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Aging Resources WNC

Downsizing Possessions to Simplify Your Life

Maybe your children are grown and living on their own and you find yourself with more house – and more possessions – than you need or want. Perhaps you want to trade your life in a multi-story house with a basement for one in a retirement community with one level and less upkeep. Or maybe you are thinking of moving to an assisted living or skilled nursing facility.

Reducing the number of household items you own may better suit your needs at this stage in your life and there are many professionals and resources that can help with this transition.

Consider Hiring a Professional

Sorting through and getting rid of possessions – especially in a home where you’ve lived in for many years – can feel daunting particularly if you have a lot of household items of yours and your loved ones.

You may benefit from employing the services of professionals who specialize in sorting and organizing, managing paperwork and documentation, selling items through estate sales, coordinating the donation of possessions to charity and arranging packing and moving.

Professional organizers include Senior Move Managers who are members of the National Association of Senior & Specialty Move Managers. The organization has a searchable database of Senior Move Managers® at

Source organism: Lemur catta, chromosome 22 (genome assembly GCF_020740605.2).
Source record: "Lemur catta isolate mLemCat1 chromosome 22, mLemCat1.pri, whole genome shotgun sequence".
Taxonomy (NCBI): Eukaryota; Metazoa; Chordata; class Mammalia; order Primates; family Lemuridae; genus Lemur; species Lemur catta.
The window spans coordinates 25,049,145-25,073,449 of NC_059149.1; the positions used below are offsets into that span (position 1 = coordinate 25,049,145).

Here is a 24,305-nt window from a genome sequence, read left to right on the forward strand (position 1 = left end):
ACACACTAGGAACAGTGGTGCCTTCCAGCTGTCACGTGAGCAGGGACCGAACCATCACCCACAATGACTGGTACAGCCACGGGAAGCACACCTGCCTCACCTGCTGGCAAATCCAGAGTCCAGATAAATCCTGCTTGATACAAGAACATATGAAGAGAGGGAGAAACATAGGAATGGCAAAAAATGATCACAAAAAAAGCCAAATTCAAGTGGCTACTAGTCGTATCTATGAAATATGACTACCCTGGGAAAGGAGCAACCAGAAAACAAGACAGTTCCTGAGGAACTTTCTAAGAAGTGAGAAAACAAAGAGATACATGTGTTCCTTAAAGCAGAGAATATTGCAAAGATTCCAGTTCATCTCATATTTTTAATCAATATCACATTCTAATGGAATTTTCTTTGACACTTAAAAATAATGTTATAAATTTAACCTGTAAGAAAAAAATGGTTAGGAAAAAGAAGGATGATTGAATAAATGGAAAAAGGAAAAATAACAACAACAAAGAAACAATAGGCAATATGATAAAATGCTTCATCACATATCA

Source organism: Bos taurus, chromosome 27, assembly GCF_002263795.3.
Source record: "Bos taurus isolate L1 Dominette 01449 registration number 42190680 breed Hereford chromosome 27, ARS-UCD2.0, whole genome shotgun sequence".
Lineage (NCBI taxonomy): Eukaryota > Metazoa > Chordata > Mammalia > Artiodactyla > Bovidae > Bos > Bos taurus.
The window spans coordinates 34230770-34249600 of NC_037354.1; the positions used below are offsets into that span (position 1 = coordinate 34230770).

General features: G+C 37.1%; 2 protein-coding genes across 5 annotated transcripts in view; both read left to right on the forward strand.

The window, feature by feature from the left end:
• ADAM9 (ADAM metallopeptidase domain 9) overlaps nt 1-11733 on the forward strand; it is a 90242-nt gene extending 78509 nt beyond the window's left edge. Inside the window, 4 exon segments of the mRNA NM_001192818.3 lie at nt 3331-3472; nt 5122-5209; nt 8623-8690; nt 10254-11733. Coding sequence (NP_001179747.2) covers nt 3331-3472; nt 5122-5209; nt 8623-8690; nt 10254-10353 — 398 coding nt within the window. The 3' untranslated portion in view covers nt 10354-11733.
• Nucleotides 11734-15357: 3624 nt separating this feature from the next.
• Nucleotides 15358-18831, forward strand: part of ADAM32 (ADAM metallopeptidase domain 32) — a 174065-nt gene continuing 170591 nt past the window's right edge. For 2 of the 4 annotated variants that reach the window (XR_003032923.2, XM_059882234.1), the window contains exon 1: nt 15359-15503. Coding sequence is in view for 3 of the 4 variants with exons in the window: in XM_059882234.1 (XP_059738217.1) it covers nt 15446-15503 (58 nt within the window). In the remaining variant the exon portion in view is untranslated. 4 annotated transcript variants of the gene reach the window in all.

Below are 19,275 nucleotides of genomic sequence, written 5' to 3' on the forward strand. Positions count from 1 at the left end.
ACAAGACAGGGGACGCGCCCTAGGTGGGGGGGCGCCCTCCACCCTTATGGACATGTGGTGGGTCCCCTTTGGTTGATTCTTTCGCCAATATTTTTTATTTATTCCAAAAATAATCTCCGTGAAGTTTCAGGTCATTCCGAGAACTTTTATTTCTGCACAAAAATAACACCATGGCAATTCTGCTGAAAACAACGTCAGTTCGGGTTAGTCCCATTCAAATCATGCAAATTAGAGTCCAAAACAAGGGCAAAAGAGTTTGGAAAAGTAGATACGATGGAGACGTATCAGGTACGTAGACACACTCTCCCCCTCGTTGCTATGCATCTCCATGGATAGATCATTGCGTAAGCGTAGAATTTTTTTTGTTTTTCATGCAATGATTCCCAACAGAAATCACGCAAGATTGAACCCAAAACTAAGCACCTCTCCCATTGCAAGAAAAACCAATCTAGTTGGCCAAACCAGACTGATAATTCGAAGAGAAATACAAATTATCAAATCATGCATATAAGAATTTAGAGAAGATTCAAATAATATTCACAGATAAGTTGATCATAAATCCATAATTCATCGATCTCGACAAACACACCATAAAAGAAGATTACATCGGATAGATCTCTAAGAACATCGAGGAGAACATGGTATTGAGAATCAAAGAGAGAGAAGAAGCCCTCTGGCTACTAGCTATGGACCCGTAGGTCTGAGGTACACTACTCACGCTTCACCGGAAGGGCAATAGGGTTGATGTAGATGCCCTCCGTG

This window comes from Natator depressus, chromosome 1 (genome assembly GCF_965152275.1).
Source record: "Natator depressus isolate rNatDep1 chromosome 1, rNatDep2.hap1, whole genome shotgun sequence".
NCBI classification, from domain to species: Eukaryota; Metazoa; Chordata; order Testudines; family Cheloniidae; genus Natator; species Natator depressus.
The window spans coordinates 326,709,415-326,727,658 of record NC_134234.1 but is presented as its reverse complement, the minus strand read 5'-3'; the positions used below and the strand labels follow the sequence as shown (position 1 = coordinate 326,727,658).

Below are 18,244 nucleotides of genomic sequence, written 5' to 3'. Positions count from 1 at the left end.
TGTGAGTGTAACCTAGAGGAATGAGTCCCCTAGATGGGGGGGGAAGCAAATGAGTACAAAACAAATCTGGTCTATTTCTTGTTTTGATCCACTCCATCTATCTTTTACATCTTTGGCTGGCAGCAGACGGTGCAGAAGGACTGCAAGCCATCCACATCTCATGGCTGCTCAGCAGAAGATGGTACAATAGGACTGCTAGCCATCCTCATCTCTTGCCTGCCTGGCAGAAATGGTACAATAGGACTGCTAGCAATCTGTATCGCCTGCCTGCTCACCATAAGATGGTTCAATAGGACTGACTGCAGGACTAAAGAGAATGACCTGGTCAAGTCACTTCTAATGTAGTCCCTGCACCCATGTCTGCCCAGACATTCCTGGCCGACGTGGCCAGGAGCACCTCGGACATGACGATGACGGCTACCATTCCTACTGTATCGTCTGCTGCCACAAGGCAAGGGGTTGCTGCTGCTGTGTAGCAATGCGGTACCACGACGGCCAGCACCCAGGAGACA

Tips for Tackling Downsizing Tasks

To do some downsizing yourself, start by honestly evaluating what items you need and currently use in your life and think about what you really will need – or won’t – in your next living arrangement.

When considering what to do with items, categorize items as those to “keep,” “sell or donate,” “see if a family member wants” or “throw out.” Using color-coded stickers to indicate which category an item falls into or putting items into different designated piles also can help during the sorting process. Because it’s easy to become overwhelmed, pace yourself, enlist the help of friends and loved ones if possible and limit your sorting and purging sessions to no more than two hours at a time.

If you have possessions that you think friends and loved ones would like, invite them over to take items for themselves, perhaps at a “downsizing party.” Consider contacting local nonprofit thrift stores and other charities about your donations which may be tax-deductible. Many organizations will come to your home to pick up furniture and other household items that you want to give away as long as they are in good condition.

Areas to Start With Your Downsizing Include:

  • Getting rid of clothing and accessories you haven’t worn in years

  • Purging collections of books, magazines, CDs, albums, DVDs and VHS tapes

  • Clearing out multiple pieces of furniture, especially ones that are large and bulky.

  • Disposing of unused exercise equipment, tools, kitchen appliances and other devices

  • Weeding out holiday and other decorations

  • Passing on keepsakes, old photos and mementos to family members

  • Emptying off-site storage facilities

  • Going through paperwork, digitizing important documents and shredding files that are outdated or no longer needed

While the prospect of downsizing may be daunting at first, be encouraged that as an increasing number of older adults adopt a “less is more” lifestyle, there is more help available than ever with transitioning to your next home.

Aging Resources Magazine 2023-2024